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The hon. Member for Milton Keynes, North-East says that to include the BBC would result in continuing arguments within Ofcom about BBC issues, but that is not the case. The big argument is whether Ofcom would control the BBC in the sense of the third tier having access to the BBC. Once the BBC came under the auspices of Ofcom, there would be no further argument because, as several hon. Members have said, on the whole the BBC does a pretty good job. At times, of course, the BBC has shown itself to be a bad governor of its own operations, and the right hon. Member for Manchester, Gorton gave two recent and powerful examples of that. But the BBC has a unique role in British broadcasting, and indeed in world broadcasting, and bringing it under the auspices of Ofcom would strengthen it, not weaken it.

This is the very time at which we should be debating that matter. The hon. Member for North Devon is utterly wrong when he says that this is not the time and place to be discussing the BBC, but he is certainly right when he

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says that we will be discussing it when a communications Bill comes before the House in a year or so, if indeed it appears.

Why should the BBC be included? Recently, the Scottish Media Group made submissions to the Department for Culture, Media and Sport and to the Select Committee about the method of measuring the degree of cross-media ownership. How does one compare the radio listener with the television viewer? Does one equal the other? The formula that the Scottish Media Group came up with is simple—it uses overall revenue. Of course, the BBC's revenue comes from the licence fee, and not from the sale of advertising time. It receives a small degree of revenue from the world sales of programming, but only to the tune of a net profit of £50 million. The point is that its total revenue is about £2.5 billion; it is a major player. To say that it should be ignored is an insult not only to the BBC but to its listeners and viewers.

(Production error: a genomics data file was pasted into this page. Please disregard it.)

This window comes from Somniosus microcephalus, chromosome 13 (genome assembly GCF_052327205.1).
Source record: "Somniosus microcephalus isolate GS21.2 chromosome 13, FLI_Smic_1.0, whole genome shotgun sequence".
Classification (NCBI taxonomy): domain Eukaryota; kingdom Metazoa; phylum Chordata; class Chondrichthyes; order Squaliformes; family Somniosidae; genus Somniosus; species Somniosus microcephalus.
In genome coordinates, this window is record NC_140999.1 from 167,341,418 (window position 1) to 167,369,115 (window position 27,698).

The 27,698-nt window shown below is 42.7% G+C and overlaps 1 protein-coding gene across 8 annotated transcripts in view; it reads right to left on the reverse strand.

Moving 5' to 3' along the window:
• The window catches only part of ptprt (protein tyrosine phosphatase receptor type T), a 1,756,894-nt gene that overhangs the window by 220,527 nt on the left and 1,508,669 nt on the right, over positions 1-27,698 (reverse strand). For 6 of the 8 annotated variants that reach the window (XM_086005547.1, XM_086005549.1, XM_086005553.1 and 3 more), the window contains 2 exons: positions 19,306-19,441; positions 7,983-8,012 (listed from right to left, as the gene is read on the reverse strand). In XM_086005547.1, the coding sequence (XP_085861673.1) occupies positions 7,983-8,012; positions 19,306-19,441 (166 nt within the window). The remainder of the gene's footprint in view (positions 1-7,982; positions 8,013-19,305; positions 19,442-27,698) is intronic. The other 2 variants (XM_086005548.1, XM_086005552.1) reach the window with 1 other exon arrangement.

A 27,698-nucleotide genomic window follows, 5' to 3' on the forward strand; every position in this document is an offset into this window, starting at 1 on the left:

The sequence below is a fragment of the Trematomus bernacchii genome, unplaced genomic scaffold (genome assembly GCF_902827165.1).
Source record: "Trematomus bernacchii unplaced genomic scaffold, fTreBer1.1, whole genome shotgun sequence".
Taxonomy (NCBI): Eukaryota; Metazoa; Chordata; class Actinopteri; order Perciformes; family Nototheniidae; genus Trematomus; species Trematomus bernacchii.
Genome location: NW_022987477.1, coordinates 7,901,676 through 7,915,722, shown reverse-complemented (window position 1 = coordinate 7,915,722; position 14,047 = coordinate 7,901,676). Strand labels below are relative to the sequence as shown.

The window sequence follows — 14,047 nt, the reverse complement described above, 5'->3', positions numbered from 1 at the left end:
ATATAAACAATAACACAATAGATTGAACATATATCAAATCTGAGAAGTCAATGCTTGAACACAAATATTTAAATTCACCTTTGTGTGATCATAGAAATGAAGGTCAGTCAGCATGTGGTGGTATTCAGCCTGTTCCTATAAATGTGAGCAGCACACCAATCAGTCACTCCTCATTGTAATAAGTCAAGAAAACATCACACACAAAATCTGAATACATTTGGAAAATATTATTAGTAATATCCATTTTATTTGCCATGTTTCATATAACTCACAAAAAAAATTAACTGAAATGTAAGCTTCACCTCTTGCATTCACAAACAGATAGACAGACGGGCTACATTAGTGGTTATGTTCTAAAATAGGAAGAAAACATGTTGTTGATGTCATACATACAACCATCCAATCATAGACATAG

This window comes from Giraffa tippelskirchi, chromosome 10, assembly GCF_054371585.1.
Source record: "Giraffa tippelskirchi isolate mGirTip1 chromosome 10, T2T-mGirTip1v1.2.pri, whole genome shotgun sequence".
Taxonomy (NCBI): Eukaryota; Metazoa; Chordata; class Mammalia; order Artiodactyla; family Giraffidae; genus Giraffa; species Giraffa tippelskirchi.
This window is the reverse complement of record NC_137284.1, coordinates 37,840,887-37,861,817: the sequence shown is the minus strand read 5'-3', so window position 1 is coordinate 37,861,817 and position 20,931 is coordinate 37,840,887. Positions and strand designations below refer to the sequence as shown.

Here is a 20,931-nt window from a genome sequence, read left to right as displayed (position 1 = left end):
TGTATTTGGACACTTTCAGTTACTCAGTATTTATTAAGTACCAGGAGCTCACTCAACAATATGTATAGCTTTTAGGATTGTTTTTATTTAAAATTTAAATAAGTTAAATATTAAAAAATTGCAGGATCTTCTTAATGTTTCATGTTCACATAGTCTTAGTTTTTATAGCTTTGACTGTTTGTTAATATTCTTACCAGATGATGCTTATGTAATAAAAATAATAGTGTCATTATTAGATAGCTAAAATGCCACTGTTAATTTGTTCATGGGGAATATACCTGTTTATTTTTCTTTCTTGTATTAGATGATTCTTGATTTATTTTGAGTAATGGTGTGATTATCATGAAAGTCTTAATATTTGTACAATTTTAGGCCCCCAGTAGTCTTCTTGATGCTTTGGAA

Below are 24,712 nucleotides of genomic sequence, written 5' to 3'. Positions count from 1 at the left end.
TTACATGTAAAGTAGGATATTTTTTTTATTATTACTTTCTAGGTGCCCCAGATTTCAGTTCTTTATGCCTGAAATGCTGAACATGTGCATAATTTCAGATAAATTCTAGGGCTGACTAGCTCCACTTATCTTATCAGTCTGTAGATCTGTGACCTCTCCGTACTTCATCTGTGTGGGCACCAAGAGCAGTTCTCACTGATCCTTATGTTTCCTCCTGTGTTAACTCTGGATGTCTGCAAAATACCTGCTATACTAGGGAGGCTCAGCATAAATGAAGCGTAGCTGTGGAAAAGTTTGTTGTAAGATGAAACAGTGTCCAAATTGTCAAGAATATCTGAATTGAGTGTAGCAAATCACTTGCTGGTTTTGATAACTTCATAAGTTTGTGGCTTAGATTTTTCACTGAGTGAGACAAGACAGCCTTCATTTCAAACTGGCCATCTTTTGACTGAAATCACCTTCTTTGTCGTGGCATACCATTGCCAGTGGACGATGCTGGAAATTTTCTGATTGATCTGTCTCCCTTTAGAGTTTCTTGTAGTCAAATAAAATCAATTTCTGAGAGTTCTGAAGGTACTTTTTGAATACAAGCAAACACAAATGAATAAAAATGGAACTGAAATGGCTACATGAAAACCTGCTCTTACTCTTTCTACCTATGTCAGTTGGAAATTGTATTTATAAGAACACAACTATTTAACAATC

The right hon. Member for Manchester, Gorton began to paint a picture of how the royal charter came about. Let me briefly add to that and remind colleagues that the BBC started as the British Broadcasting Company in 1922. It operated five separate radio stations around the United Kingdom. One was just down the road at Savoy Hill 2LO in London, and there were others in Bournemouth, Leeds and Birmingham. At that time, the BBC was the only broadcaster, and the idea behind the royal charter was to create a unique monopoly position for it. The royal charter was wholly appropriate at that time. It was advocated by the then managing director of the company, Sir John Reith, who later became Lord Reith.